"The existence of the two almost identical stelae is so far absolutely unique in the history of Egyptology," Jean Yoyotte, of the Collège de France in Paris, said. He calls them excellent examples of the art of engraving on hard stone. Similar engravings by artists of about the 4th century BC provide a rich source of information for historians. "The way in which the workshops in Sais managed to produce two practically identical monuments is truly surprising," said Ibrahim Darwish, head of the Underwater Archaeology Department of the Supreme Council of Antiquities (SCA).
Also on the dock are three pink granite colossi which broke when they fell in the place where they were found in the sediment of the sea bed. One is of an unidentified Egyptian queen dressed as the goddess Isis; and the second is a Pharaoh of a mid-1st millennium BC (the Late Period in Pharaonic history). The third is of Hapi, the Nile-god.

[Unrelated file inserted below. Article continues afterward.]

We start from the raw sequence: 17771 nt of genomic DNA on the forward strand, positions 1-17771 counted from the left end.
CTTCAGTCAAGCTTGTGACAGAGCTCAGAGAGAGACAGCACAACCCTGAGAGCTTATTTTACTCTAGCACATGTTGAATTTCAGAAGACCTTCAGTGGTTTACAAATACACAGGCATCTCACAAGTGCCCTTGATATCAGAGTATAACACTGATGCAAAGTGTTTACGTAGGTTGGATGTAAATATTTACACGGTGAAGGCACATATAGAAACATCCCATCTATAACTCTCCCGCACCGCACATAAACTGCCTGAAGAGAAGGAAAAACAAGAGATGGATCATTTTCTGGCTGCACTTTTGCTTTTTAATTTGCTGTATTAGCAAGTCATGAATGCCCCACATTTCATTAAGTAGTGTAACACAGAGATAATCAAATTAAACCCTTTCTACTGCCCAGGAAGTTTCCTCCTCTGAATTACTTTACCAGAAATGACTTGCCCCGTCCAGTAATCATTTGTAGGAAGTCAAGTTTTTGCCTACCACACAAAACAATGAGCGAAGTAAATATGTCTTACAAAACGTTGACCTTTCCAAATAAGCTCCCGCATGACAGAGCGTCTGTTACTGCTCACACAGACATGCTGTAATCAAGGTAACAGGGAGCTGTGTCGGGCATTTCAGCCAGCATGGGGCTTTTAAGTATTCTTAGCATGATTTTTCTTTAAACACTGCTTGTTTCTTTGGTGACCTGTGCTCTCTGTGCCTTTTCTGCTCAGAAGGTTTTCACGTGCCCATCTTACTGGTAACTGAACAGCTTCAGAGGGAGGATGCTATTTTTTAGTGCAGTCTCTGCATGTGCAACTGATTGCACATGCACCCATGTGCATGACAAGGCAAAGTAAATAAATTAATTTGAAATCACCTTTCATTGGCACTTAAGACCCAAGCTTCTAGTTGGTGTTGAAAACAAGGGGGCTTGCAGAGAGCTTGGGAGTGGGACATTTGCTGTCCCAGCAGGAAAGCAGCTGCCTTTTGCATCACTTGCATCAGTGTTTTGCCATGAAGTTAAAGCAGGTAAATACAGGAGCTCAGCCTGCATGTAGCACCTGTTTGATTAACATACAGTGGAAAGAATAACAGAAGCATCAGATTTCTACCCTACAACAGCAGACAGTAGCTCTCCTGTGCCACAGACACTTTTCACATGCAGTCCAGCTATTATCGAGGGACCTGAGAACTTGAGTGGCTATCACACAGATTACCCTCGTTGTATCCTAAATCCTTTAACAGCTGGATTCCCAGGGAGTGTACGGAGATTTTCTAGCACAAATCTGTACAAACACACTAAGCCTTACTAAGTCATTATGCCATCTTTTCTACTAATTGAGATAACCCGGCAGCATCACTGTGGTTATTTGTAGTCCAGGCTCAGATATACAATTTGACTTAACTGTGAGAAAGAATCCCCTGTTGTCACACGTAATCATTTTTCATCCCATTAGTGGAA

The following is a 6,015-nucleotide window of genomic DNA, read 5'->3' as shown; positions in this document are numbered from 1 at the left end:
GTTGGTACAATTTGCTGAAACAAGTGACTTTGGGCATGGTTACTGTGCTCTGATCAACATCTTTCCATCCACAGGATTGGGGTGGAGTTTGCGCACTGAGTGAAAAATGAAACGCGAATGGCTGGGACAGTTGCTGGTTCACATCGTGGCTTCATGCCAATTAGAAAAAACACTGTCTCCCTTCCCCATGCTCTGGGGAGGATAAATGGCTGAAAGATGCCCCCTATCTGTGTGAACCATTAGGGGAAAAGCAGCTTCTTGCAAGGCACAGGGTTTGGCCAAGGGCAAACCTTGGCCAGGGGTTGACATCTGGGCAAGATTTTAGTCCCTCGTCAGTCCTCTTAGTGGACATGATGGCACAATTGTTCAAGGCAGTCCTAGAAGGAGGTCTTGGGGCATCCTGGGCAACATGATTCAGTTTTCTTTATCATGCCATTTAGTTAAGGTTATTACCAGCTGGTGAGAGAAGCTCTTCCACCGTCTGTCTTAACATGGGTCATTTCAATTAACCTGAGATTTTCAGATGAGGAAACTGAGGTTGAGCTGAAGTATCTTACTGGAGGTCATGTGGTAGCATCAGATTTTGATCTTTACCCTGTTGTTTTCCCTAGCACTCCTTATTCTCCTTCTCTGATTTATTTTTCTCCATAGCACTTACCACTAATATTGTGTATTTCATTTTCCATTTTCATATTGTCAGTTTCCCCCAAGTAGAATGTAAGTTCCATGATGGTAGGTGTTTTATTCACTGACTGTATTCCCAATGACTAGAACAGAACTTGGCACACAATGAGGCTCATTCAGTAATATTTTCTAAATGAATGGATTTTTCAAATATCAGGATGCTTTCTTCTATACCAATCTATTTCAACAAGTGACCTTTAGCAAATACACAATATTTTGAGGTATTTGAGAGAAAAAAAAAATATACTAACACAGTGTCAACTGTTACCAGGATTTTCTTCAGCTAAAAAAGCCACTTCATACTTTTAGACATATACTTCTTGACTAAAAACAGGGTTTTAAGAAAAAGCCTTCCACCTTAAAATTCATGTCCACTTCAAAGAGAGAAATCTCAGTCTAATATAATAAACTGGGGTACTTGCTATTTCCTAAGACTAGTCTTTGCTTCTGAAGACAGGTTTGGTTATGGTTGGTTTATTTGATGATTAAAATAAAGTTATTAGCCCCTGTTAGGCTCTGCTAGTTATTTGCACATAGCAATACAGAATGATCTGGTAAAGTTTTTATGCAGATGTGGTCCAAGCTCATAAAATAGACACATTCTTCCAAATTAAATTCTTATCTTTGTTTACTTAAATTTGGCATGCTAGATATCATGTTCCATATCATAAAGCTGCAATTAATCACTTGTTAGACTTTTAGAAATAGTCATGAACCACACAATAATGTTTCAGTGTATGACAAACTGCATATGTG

"These impressive statues were found close to a naos, a monumental monolithic shrine inscribed with hieroglyphs which dates from Ptolemaic times," Supreme Council of Antiquities secretary-general Gaballa Ali Gaballa said. "The inscription on the naos reveals that it was in a temple dedicated to Amun, identified with the Greek god Zeus. Amun's son Khonsu was associated with the deified Greek hero Heracles."
The ruins of the temple have been identified on the sea bed, and within it have been found numerous well-preserved artefacts including bronze vessels, gold coins and jewellery, together with several statues of excellent quality which still lie in situ.